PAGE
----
The Murders That Touched Off Ireland’s Bloody Campaign for Self-Rule

A new, militant body was set up among members of the I.R.B. and the Land League, with funds from Irish America. The Invincibles, as they called themselves, were a tough lot, every bit as dedicated to “physical force” as their 20th-century successors, the Provisional I.R.A. While Parnell and his Irish Party at Westminster were quietly negotiating a road map to home rule with Gladstone and the Liberals, the Invincibles and their American backers were convinced that only by violence could Ireland be freed from British control. It is a familiar argument, one that continues even now.

As a symbolic strike against the heart of British power in Ireland, the Invincibles, led by Patrick Tynan, whom Kavanagh describes as “a delusional, would-be military hero,” drew up a plan to assassinate Thomas Burke, the permanent undersecretary and top Irish civil servant, based at Dublin Castle (hence his nickname, “the Castle Rat”). A squad was dispatched to Phoenix Park to waylay Burke during his evening stroll.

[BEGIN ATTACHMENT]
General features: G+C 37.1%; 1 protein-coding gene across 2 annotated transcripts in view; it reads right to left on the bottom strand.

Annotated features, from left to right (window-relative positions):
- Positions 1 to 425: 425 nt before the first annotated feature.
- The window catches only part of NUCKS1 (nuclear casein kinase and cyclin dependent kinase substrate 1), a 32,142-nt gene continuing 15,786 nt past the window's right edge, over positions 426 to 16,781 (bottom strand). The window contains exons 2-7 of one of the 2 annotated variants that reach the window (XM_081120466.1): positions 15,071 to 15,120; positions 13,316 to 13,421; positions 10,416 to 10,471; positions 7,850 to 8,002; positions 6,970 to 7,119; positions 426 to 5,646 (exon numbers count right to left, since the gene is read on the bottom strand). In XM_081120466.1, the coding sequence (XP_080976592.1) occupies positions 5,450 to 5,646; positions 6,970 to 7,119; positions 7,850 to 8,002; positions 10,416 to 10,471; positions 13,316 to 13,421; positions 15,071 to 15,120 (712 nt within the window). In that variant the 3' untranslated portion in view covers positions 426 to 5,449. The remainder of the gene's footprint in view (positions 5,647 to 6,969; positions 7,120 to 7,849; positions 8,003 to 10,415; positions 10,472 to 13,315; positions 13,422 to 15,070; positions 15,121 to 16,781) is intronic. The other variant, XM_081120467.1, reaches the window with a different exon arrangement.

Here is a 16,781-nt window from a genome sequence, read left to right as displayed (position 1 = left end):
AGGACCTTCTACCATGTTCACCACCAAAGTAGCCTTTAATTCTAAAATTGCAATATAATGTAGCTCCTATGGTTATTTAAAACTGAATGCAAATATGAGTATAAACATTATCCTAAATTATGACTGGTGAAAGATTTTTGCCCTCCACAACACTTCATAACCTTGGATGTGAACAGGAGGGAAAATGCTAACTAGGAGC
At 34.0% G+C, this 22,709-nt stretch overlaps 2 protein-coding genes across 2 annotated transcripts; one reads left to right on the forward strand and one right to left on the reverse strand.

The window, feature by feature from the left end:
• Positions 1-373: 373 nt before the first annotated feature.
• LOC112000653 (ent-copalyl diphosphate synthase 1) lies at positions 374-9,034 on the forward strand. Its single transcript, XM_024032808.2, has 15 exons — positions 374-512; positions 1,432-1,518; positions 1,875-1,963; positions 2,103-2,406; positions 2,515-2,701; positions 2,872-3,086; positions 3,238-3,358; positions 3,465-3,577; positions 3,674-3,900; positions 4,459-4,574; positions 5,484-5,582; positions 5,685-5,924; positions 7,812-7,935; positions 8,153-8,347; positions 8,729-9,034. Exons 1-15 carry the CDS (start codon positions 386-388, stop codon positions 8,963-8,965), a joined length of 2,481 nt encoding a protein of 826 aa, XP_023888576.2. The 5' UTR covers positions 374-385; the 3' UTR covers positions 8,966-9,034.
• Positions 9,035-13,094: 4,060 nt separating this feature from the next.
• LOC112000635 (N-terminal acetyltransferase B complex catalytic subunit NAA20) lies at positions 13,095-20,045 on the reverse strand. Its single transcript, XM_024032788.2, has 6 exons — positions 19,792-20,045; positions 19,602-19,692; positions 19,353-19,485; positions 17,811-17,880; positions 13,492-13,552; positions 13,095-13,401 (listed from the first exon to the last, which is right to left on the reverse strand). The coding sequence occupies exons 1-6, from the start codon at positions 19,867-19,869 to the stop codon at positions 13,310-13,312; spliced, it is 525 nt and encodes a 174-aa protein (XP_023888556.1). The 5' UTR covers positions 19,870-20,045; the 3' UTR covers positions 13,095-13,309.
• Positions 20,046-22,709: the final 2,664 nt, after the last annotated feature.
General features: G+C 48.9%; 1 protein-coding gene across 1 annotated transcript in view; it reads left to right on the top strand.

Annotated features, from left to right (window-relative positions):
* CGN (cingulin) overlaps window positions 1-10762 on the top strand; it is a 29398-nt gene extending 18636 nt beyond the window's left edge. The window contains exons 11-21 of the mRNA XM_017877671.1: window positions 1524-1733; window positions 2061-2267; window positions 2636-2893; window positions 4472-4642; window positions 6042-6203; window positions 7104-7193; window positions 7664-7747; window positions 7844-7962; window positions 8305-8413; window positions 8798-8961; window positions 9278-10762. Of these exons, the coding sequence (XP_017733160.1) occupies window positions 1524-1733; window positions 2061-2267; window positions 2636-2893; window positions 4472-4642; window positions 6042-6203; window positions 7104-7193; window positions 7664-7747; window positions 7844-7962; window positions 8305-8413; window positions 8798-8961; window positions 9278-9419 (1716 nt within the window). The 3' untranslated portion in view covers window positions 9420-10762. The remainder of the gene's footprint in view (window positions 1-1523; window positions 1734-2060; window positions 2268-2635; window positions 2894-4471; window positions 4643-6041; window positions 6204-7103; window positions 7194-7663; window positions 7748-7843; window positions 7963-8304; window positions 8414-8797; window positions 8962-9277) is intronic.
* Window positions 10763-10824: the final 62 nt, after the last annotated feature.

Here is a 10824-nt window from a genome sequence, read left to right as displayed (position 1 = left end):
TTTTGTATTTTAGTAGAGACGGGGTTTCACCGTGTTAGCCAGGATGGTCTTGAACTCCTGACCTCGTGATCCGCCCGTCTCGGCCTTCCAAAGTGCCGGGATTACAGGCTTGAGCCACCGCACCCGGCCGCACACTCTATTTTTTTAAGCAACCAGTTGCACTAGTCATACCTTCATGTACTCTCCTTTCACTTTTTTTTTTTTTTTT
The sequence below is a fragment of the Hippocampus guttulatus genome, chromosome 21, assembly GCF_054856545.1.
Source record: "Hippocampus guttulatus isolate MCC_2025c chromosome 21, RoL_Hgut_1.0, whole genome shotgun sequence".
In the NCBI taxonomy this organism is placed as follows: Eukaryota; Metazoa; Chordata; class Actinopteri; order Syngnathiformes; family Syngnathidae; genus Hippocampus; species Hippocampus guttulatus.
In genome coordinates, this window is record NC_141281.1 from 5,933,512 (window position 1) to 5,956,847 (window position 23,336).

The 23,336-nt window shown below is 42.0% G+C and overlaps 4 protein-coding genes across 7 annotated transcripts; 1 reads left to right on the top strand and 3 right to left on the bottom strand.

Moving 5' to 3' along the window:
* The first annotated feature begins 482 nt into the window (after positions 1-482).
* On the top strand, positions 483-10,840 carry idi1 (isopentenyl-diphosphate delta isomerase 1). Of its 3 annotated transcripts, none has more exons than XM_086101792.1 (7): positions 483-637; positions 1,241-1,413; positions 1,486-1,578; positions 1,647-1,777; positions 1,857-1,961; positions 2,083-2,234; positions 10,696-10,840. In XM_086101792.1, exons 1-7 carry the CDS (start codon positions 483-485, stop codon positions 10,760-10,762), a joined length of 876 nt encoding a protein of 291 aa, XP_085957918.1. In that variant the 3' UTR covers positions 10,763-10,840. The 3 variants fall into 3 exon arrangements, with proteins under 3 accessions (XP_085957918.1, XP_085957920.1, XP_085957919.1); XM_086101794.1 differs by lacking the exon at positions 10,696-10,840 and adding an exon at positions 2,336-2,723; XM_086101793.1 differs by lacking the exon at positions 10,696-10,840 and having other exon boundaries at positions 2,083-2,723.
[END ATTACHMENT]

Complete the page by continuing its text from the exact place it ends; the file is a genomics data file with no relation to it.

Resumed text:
The two assassins were the hulking Joe Brady, one of a Dublin slum family of 25 children, and his best friend — and fellow church chorister — Tim Kelly, who at 19 was very nearly spared the gallows because of his boyish appearance. One of the two getaway drivers was the cabman James Fitzharris, known as Skin-the-Goat, whom readers of “Ulysses” will recognize.

The thing had all the makings of a farce, but the end was tragic.

As Kavanagh’s book amply demonstrates, life is indeed stranger than “the creations of fiction.” Walking with Burke that May evening in the Phoenix Park was the Liberal member of Parliament Lord Frederick Cavendish, who, as a younger son of the Duke of Devonshire, was a scion of one of the great English families; he was also an ally of Gladstone’s and married to his beloved niece Lucy. Cavendish had just been appointed chief secretary for Ireland, the second-highest-ranking queen’s representative in the country. He had been in the country only for some hours when by chance he met Burke and set out for a stroll with him.

The assassins struck. Brady attacked Burke with a 10-inch surgical knife, inflicting terrible wounds, and when Cavendish attempted to come to his colleague’s aid, Kelly, though he had no idea who Cavendish was, stabbed him. Both men died at the scene, as Brady and Kelly clattered away in a cab driven by another Invincible, Michael Kavanagh.

More than a dozen Invincibles were rounded up by Superintendent John Mallon, the same police officer who had arrested Michael Davitt for sedition a couple of years earlier. Evidence against the killers was scarce, until their fellow conspirator James Carey and two other Invincibles agreed to testify against them. Brady, Kelly and three others were condemned and hanged, while Skin-the-Goat was imprisoned.

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